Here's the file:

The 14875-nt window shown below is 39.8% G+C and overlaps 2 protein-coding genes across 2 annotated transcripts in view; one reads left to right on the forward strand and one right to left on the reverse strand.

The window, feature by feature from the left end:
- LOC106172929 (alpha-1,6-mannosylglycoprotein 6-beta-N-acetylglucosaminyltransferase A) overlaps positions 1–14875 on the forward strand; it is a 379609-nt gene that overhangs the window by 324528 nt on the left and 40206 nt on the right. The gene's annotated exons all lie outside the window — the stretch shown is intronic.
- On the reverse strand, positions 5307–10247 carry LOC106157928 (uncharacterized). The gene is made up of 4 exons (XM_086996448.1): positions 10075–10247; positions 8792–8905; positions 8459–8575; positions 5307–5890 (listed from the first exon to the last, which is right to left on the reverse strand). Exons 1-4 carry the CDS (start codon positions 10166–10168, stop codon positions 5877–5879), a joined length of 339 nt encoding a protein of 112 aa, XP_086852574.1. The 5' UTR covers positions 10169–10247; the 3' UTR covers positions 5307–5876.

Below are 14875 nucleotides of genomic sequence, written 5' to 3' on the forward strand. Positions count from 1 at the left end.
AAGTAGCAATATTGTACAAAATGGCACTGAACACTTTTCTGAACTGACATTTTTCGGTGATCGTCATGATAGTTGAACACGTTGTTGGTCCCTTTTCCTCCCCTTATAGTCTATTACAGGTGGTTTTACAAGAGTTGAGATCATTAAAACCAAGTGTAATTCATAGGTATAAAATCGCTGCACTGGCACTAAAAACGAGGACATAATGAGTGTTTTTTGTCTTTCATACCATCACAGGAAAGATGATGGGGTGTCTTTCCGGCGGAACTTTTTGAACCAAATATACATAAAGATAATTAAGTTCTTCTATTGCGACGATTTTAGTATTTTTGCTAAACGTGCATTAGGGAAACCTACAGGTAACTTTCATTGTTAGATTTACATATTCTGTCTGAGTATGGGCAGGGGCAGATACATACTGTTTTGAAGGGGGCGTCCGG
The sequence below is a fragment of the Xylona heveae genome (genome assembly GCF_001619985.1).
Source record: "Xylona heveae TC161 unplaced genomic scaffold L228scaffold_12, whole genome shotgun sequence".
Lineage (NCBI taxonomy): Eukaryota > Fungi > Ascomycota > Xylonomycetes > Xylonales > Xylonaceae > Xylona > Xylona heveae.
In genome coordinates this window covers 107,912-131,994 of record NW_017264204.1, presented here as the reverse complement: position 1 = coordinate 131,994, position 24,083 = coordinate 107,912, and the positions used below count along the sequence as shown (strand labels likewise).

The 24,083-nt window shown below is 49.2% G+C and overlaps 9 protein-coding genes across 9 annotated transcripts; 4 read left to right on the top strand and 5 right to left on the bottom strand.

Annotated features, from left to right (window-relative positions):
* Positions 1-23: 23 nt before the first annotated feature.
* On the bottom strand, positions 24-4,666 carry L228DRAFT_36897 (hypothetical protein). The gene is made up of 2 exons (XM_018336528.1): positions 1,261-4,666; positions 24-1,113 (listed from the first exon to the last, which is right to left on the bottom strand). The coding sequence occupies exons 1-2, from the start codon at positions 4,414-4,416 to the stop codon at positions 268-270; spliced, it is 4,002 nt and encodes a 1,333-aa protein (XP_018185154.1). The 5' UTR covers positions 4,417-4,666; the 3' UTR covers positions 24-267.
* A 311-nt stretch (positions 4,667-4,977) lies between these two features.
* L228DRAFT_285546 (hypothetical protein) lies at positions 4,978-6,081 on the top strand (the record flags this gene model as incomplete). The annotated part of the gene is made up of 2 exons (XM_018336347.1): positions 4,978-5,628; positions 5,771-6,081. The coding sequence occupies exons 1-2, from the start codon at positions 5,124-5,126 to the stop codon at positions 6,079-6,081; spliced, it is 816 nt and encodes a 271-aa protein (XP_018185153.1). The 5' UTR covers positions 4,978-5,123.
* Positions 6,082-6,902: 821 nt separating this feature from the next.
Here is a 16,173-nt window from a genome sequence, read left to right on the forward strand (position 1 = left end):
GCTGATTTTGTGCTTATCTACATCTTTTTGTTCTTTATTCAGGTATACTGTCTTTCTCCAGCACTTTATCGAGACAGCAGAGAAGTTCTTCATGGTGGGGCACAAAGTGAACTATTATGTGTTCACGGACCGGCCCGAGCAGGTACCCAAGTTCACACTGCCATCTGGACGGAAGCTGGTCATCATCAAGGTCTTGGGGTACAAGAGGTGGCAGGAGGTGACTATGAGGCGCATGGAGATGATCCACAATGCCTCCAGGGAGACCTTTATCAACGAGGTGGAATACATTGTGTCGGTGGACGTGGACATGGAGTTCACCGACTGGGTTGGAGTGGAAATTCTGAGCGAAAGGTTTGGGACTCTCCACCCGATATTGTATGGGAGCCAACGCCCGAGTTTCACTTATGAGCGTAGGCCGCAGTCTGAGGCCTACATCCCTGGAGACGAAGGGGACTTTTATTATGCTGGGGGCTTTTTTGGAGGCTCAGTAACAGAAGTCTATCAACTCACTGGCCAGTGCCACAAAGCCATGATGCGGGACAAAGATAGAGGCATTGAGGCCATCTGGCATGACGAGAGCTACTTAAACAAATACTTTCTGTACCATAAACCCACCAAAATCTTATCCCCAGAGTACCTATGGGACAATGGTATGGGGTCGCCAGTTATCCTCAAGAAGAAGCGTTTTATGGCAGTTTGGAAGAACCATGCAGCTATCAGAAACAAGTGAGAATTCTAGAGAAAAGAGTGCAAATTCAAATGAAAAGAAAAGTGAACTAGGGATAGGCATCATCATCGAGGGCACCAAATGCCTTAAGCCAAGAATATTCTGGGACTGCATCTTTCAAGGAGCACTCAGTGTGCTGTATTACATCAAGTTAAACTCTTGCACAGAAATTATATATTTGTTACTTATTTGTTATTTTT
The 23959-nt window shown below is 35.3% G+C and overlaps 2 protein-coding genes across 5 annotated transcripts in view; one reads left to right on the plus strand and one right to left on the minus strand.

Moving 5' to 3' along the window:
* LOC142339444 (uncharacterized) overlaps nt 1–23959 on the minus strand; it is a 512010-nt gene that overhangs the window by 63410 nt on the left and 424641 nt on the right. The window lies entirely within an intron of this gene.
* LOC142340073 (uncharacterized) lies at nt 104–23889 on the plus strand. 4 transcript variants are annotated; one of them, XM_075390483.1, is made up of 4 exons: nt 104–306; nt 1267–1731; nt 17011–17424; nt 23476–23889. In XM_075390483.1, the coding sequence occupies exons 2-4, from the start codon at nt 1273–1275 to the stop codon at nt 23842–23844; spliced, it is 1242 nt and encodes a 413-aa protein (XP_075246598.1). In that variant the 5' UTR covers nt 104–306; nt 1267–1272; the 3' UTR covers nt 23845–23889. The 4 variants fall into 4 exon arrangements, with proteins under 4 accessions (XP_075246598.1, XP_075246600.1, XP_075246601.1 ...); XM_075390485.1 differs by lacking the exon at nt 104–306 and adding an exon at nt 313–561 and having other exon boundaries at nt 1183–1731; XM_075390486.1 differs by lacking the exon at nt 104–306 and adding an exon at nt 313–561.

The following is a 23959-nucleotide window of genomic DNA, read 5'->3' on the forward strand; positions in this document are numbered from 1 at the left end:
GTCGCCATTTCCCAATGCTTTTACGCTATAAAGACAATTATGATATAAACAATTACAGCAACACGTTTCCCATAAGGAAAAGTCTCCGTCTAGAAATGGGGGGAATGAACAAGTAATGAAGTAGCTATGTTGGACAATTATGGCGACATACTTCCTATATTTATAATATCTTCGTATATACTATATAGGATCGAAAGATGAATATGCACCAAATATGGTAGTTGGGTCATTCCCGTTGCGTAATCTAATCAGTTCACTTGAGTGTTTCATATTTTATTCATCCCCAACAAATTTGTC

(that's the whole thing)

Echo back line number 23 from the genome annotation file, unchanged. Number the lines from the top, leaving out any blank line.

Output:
* LOC142340073 (uncharacterized) lies at nt 104–23889 on the plus strand. 4 transcript variants are annotated; one of them, XM_075390483.1, is made up of 4 exons: nt 104–306; nt 1267–1731; nt 17011–17424; nt 23476–23889. In XM_075390483.1, the coding sequence occupies exons 2-4, from the start codon at nt 1273–1275 to the stop codon at nt 23842–23844; spliced, it is 1242 nt and encodes a 413-aa protein (XP_075246598.1). In that variant the 5' UTR covers nt 104–306; nt 1267–1272; the 3' UTR covers nt 23845–23889. The 4 variants fall into 4 exon arrangements, with proteins under 4 accessions (XP_075246598.1, XP_075246600.1, XP_075246601.1 ...); XM_075390485.1 differs by lacking the exon at nt 104–306 and adding an exon at nt 313–561 and having other exon boundaries at nt 1183–1731; XM_075390486.1 differs by lacking the exon at nt 104–306 and adding an exon at nt 313–561.